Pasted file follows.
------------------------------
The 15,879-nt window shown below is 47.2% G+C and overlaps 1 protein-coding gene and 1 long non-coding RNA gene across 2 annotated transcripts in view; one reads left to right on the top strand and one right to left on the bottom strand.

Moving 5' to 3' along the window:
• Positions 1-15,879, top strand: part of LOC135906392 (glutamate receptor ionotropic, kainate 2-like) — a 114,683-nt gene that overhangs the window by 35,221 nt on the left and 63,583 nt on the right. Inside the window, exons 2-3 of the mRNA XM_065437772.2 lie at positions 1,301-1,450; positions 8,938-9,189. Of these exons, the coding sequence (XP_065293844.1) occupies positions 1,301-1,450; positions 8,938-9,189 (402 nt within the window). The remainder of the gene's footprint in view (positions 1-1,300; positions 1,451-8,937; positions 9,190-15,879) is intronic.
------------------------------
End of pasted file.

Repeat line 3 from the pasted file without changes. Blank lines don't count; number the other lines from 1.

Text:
• Positions 1-15,879, top strand: part of LOC135906392 (glutamate receptor ionotropic, kainate 2-like) — a 114,683-nt gene that overhangs the window by 35,221 nt on the left and 63,583 nt on the right. Inside the window, exons 2-3 of the mRNA XM_065437772.2 lie at positions 1,301-1,450; positions 8,938-9,189. Of these exons, the coding sequence (XP_065293844.1) occupies positions 1,301-1,450; positions 8,938-9,189 (402 nt within the window). The remainder of the gene's footprint in view (positions 1-1,300; positions 1,451-8,937; positions 9,190-15,879) is intronic.